Quite some time ago, most of the people who run all the giant Fedora website steampunk machinery decided that it was high time we migrate to a wiki that better suits our needs. After some requirement gathering and research, MediaWiki became the clear winner for us for a number of reasons.
And a couple of days ago, thanks to the exceptional efforts of people like Ian Weller, Ricky Zhou, Ignacio Vazquez-Abrams, Mike McGrath, and a host of representatives from the various subprojects of Fedora, our new wiki went live!
I’ve just had time to visit a few pages in the past couple of days, around other LinuxTag activities. Of course there are a small number of rough edges, but they are pretty much all expected thanks to all the testing these folks did, and none we can’t take care of easily. All these folks worked hard on learning how the application works, getting the wiki to look like the rest of our sites, hacking on scripts to migrate data from our old moin wiki, testing repeatedly and tirelessly, massaging content to get it ready for the move, keeping the whole community informed, and then watching over the actual conversion process.
The results to me are a huge success, and I think everyone is looking forward to having a very scalable and responsive site where we can reorganize our community assistance and documentation efforts. In support of the new wiki, Karsten Wade and the Documentation team will be stepping up efforts to “garden” the wiki, pruning out dead material, editing for clarity, and acting as a resource for all the teams and community groups using the wiki. In fact, there will probably be additional documentation produced faster by refocusing efforts on this new engine and inviting other Fedora members to join in and help.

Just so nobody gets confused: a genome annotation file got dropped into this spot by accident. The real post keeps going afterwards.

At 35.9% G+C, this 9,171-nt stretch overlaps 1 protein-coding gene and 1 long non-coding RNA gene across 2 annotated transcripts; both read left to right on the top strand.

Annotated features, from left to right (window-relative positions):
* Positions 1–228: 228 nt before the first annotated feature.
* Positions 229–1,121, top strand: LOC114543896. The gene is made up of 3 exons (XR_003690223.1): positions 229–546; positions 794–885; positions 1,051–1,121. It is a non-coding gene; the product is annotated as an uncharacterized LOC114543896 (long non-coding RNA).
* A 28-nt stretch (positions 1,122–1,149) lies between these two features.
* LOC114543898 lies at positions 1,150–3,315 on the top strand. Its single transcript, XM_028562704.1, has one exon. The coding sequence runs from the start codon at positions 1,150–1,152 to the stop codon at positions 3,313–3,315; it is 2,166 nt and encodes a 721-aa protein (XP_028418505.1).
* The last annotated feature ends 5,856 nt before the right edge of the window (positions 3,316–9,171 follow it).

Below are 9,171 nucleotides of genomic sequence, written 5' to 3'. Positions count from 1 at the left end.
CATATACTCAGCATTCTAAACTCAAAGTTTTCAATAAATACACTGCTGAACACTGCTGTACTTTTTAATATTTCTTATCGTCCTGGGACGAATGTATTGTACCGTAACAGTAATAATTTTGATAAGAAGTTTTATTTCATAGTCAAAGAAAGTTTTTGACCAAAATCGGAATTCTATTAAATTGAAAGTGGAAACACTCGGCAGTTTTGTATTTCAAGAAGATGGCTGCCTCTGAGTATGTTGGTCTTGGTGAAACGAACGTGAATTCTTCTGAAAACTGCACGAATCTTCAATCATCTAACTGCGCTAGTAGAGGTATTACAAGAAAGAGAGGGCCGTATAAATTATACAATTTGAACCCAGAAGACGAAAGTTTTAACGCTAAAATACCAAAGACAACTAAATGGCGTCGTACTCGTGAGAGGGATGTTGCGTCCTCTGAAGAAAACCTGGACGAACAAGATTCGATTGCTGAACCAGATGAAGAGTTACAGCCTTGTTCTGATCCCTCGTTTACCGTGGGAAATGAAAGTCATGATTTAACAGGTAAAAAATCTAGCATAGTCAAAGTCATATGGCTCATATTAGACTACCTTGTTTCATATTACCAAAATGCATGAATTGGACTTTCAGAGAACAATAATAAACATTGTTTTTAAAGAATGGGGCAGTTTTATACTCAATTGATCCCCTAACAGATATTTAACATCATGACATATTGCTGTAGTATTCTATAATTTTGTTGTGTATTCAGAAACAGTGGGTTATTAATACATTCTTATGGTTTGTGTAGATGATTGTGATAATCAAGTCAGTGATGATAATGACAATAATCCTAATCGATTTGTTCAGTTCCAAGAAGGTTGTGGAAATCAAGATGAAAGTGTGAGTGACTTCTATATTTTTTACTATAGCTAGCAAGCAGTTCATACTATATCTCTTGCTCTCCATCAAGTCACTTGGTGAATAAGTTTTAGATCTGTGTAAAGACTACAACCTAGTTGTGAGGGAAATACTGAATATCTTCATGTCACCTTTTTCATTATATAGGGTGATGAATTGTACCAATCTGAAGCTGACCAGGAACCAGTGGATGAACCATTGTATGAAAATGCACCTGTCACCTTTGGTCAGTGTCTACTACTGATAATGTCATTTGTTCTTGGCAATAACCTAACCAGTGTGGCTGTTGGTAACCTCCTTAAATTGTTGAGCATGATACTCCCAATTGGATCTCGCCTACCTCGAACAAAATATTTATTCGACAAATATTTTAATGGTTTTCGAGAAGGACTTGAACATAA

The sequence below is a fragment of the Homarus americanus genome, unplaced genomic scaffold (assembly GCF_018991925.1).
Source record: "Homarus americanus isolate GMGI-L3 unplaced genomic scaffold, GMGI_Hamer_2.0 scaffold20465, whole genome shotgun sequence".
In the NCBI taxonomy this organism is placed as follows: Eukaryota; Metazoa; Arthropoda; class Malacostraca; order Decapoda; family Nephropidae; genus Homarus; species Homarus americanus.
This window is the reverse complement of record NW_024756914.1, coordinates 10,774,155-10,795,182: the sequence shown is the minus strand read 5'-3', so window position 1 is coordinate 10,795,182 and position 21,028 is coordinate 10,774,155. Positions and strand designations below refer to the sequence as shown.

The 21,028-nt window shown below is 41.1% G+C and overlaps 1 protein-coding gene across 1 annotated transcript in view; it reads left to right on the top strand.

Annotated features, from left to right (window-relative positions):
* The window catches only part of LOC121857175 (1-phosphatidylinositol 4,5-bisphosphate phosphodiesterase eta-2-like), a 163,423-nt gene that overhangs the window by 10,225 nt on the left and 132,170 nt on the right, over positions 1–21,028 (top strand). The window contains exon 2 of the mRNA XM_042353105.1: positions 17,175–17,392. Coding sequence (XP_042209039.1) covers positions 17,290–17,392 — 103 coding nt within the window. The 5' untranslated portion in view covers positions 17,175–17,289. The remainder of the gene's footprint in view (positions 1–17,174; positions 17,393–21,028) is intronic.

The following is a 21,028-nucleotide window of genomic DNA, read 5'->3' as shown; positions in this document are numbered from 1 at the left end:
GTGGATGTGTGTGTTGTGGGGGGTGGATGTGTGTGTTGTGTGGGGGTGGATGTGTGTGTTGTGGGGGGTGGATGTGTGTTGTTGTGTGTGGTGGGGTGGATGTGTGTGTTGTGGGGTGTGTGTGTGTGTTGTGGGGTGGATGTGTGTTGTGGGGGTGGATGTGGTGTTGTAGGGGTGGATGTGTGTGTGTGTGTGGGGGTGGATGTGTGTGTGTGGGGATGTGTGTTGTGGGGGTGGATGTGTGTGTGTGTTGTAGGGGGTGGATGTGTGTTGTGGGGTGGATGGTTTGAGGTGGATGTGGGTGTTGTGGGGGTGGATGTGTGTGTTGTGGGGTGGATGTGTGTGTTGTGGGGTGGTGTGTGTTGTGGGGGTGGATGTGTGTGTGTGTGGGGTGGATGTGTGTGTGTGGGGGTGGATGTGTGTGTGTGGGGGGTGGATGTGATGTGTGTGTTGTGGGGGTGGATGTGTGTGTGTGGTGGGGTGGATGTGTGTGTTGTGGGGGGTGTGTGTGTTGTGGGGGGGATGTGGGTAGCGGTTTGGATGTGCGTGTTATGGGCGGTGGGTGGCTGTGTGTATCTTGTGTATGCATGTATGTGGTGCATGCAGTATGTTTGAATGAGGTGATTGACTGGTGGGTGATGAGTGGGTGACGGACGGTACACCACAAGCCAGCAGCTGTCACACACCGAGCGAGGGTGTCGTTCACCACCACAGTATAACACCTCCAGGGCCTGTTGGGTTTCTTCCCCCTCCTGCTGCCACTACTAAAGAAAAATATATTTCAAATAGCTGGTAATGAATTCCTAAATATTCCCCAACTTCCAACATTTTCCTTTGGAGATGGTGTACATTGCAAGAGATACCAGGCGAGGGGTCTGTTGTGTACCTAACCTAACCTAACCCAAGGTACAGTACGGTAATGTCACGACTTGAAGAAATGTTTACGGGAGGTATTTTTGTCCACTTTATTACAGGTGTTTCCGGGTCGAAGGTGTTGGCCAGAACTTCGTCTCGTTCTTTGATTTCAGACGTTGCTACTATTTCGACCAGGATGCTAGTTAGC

And the best part is, now that you can create a new Fedora account so much more easily, AND because that account now integrates seamlessly with the MediaWiki instance, people can join Fedora and immediately start contributing knowledge and help to their fellow project members. Another barrier lowered substantially through teamwork and community.
Bravo to everyone who helped!
Aside to the concerned.
The recent casualty of the “220V demon” was just a crummy old $5 power strip. It was very late, and I was not thinking clearly when I popped an adapter on it and tried plugging it in. There wasn’t much magic smoke to escape, just enough though. Whee!